Fiji has 660 primary schools, 140 secondary schools, 37 vocational schools, a theological college and one university (the University of the South Pacific). Vocational training includes courses in engineering, maritime studies, telecommunications, agriculture, carpentry, hotel and restaurant management and business. The University of the South Pacific, established in 1968, has an enrollment of about 2500 students from throughout the Pacific and is funded primarily by Fiji and grants from overseas. There is also a separate Fiji School of Medicine, associated with the university.
Fiji is a meeting ground of three of the world’s great religions – Christianity, Hinduism and Islam – which are all practised here in tolerance of each other. Surveys indicate that almost all of Fiji’s inhabitants belong to some type of organised religion. Church attendance is generally high and pastors and priests wield a great deal of power over their flock. According to “Index Mundi” the numbers are: Protestant 45% (Methodist 34.6%, Assembly of God 5.7%, Seventh Day Adventist 3.9%, and Anglican 0.8%), Hindu 27.9%, other Christian 10.4%, Roman Catholic 9.1%, Muslim 6.3%, Sikh 0.3%, other 0.3%, none 0.8%
Ancient Fijian Religion
The old Fijian religion contained a myriad of gods and spirits. Along with the same gods worshiped in different parts of the country, each clan might have its own deities. The core of the system was ancestor worship in which people paid homage to their forebears,particularly the illustrious ones. Each clan had its own temples dedicated to one god or goddess – an ancestor with a specific role. Thus one ancestral spirit, perhaps descended from a great warrior, would be dedicated to warfare and cannibalism; others, perhaps descended from an agriculturalist, would be concerned with crop productivity; and others might be concerned with fishing or some other activity. Gods thus reflected the society from which they sprang.
Deification of chiefs went on right into the last century. This was evidenced on the battlefield, when warriors were reluctant to kill chiefs because they were seen as demigods – people who stemmed from the gods and had the potential to become gods. When a chief fell in a battle, the ranks broke and the enemy was for all practical purposes vanquished. This aspect was not lost on unscrupulous chiefs who hired European mercenaries to shoot enemy chiefs on sight. Perhaps this explains why a small group of Europeans backed by a strong ‘conventional’ Fijian army could wreak havoc upon armies of thousands of Fijian warriors.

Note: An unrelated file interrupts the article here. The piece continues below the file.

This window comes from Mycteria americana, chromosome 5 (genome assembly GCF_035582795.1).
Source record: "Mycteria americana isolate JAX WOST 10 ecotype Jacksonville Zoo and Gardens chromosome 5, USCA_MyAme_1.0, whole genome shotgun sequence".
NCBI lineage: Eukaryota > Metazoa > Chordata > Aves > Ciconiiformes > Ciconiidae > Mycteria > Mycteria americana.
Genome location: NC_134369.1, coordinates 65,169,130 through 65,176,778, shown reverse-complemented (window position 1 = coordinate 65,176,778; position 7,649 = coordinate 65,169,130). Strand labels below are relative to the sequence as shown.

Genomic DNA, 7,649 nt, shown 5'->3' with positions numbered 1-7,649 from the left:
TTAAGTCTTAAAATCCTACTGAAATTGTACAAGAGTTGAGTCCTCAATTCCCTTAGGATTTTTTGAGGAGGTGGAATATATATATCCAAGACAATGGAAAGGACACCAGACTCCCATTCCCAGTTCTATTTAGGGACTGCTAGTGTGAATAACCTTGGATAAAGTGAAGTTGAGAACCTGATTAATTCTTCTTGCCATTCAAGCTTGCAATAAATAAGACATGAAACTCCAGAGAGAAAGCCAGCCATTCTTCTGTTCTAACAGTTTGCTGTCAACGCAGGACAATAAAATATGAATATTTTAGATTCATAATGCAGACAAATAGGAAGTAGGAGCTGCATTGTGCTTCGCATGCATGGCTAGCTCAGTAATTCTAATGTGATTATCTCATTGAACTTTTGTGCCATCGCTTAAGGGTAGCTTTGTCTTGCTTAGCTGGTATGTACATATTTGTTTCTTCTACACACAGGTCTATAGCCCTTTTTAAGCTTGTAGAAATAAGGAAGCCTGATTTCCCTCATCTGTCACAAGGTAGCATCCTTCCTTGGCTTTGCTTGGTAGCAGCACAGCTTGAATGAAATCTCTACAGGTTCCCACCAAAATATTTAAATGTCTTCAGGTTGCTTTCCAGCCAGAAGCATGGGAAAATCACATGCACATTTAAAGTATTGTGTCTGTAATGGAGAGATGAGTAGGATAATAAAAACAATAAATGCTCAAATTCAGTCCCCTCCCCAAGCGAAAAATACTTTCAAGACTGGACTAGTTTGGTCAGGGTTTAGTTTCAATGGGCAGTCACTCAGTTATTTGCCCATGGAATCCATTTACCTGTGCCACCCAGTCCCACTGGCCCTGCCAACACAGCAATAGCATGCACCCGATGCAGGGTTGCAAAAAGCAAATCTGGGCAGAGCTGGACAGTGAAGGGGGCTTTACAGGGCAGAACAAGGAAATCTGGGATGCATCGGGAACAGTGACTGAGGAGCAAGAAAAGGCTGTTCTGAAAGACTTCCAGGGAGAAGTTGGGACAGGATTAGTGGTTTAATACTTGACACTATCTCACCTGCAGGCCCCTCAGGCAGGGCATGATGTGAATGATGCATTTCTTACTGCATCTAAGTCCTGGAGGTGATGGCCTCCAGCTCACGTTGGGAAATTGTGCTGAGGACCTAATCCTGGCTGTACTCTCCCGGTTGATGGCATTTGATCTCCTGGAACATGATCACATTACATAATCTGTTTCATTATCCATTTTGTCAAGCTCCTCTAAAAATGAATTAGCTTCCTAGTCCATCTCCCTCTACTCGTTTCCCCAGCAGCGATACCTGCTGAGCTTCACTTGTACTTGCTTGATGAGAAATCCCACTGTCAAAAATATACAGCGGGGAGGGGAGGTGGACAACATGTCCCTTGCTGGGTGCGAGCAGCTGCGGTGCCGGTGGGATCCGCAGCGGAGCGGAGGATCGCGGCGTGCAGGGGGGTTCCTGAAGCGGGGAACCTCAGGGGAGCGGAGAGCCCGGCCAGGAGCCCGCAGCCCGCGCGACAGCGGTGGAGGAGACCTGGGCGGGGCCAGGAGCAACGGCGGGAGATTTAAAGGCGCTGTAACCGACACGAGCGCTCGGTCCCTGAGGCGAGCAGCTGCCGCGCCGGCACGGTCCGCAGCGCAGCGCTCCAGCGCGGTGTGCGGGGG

Christianity–an integral element of Fiji Culture
Although the priesthood and many of the ruling elite were at first reluctant to accept Christianity, Fijians in general embraced the new religion once their leaders had done so. They saw that the Christian god was powerful: he could produce incredible things like guns, ships and other technology. He was certainly a god to be reckoned with, but by their thinking he was only one of many gods.
During the introduction of Christianity some Fijians were so impressed they built temples to the Christian god even before the missionaries attempted conversion. They saw little difference between the Christian god and their own deities except that the Christian god didn’t like them to worship other gods.
In post-coup Fiji the Methodist church, which is as close to an ‘official’ religion as Fiji has, has gained considerably more influence. One reason is that the church has a good friend in Sitiveni Rabuka, who is a fervent believer. The church is also very sympathetic to the nationalist leanings of the current government. Perhaps the most obvious influence of the Methodist church is its strict support of ‘desecularising’ Sunday – making it devoid of any commercial activities.